|Publication number||US9735957 B2|
|Application number||US 14/576,723|
|Publication date||Aug 15, 2017|
|Filing date||Dec 19, 2014|
|Priority date||Aug 3, 2011|
|Also published as||US8959607, US20130036305, US20150106625|
|Publication number||14576723, 576723, US 9735957 B2, US 9735957B2, US-B2-9735957, US9735957 B2, US9735957B2|
|Inventors||Navindra Yadav, Atul Mahamuni, Jonathan Hui, Wei Hong, Alec Woo|
|Original Assignee||Cisco Technology, Inc.|
|Export Citation||BiBTeX, EndNote, RefMan|
|Patent Citations (21), Non-Patent Citations (1), Classifications (25)|
|External Links: USPTO, USPTO Assignment, Espacenet|
This application is a divisional of U.S. patent application Ser. No. 13/196,960, filed Aug. 3, 2011, the entirety of which is incorporated herein by reference.
The present disclosure relates to management of keys and authentication of devices in mesh networks.
Mesh networks built on top of wired or wireless media operate as shared media networks. Shared media networks have advantages in terms of ease of deployment, etc., but they are also more susceptible to so-called “man-in-the-middle” attacks because the media is shared. Moreover, conventional pairwise key cryptographic communication techniques are not practical and scalable in a mesh network that may include as many as thousands of devices.
According to one embodiment, techniques are provided to enable secure communication among devices in a mesh network using a group temporal key. An authenticator device associated with a mesh network stores a pairwise master key for each of a plurality of devices in a mesh network upon authentication of the respective devices. Using the pairwise master key, the authenticator device initiates a handshake procedure with a particular device in the mesh network to mutually derive a pairwise temporal key from the pairwise master key. The authenticator device encrypts and signs a group temporal key using the pairwise temporal key for the particular device and sends the group temporal key encrypted and signed with the pairwise temporal key to the particular device.
According to another embodiment, techniques are provided for a multi-level authentication scheme for devices in a mesh network. Upon boot up of a mesh device, the mesh device determines whether there is at least one valid group temporal key for the mesh network stored in the device. The mesh device initiates a first authentication procedure using the valid group temporal key if one is stored in the device. If there is no valid group temporal key or authentication fails using the first authentication procedure, the device determines whether there is at least one valid pairwise temporal key for the mesh network stored in the device. If at least one valid pairwise temporal key is stored in the device, the device initiates a second authentication procedure using the valid pairwise temporal key.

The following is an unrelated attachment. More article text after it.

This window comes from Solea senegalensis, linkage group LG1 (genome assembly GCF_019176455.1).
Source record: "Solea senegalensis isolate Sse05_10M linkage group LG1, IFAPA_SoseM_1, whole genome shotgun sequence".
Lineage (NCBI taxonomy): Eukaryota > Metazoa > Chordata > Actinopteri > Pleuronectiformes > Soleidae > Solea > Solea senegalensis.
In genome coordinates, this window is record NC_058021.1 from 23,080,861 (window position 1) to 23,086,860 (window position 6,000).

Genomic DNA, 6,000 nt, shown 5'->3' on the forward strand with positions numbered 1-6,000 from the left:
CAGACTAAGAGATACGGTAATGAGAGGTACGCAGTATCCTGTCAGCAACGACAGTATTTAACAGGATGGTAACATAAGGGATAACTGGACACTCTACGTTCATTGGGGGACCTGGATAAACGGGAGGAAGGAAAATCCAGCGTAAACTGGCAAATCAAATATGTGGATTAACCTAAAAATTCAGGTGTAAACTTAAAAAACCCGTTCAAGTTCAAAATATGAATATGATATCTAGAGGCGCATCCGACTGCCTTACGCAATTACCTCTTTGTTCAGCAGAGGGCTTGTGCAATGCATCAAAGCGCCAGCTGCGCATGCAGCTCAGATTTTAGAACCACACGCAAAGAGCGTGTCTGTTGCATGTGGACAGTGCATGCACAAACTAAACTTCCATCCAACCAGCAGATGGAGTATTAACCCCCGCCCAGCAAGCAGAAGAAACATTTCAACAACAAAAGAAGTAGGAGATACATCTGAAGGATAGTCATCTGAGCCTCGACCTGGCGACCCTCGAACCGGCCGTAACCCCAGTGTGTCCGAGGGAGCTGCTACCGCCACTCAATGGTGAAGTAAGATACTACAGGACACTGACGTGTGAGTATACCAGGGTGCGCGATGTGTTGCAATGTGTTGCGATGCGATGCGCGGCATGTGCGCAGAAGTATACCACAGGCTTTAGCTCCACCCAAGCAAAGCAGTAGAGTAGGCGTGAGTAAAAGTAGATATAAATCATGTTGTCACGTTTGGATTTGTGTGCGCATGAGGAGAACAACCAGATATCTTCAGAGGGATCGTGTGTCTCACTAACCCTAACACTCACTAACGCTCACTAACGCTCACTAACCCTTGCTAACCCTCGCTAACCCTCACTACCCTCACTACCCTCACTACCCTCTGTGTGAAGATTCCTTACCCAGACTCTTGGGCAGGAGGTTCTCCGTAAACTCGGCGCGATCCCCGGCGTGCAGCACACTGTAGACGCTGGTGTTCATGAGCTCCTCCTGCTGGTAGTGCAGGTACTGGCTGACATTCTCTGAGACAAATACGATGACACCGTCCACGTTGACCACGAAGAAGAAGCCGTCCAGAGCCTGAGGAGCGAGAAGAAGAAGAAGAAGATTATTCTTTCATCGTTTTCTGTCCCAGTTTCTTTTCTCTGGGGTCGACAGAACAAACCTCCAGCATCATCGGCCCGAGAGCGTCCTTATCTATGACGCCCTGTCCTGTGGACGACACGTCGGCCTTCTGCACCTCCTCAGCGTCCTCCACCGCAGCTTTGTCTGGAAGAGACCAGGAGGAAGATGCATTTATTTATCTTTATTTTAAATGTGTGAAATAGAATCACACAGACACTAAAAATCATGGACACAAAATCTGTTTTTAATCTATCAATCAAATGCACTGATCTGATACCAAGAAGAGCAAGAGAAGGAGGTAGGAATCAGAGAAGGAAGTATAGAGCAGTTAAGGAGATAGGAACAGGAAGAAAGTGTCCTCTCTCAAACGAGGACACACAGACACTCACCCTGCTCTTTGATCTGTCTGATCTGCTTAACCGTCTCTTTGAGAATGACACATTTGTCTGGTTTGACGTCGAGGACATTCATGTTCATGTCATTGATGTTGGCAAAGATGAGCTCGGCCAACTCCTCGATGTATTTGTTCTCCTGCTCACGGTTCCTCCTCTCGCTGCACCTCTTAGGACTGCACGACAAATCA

Techniques are described herein for a “group key” used for securing traffic among authenticated devices in a mesh network, and for facilitating authentication of a mesh device upon reboot. Some of the techniques described herein refer to IEEE 802.1X, which is an IEEE standard for port-based network access control. The IEEE 802.1X standard is part of the IEEE 802.1 group of networking protocols. It provides an authentication mechanism to devices seeking to attach to a local area network (LAN) or wireless LAN (WLAN). IEEE 802.1X defines the encapsulation of the Extensible Authentication Protocol (EAP) over IEEE 802 which is known as “EAP over LAN” or EAPOL. However, the references to IEEE 802.1X herein are only an example and the techniques described herein are not limited to IEEE 802.1X.
The 802.1X negotiation involves the Supplicant and Authenticator exchanging a significant number of messages. The authentication negotiation and temporal key negotiation handshakes require at least 18 messages assuming small X.509 certificates. For an Advanced Meter Infrastructure (AMI) deployment where 5000 or more devices communicate through a single Field Area Router on a several hundred kbps radio link, the communication overhead is non-trivial. When multiple devices are requesting network access, care needs to be taken to avoid saturating the link. Furthermore, an Authenticator needs to take into account the dynamic link characteristics and lossy nature of LLNs to efficiently and effectively negotiate network access.
The FAR 40 provides wide area network (WAN) connectivity for the devices 60(1)-60(N) in the LLN 10 and hosts the authentication functions. In so doing, the FAR 40 communicates with the authentication server 20 to verify the identity of a device seeking authentication. The FAR 40 also serves as an enforcement point and drops all link frames that are not protected using the keying material, unless such link frames are part of the network access control negotiation from a joining device. There may be multiple FARs in a given LLN and for simplicity a single FAR 40 is shown, but it is to be understood that this is by way of example only.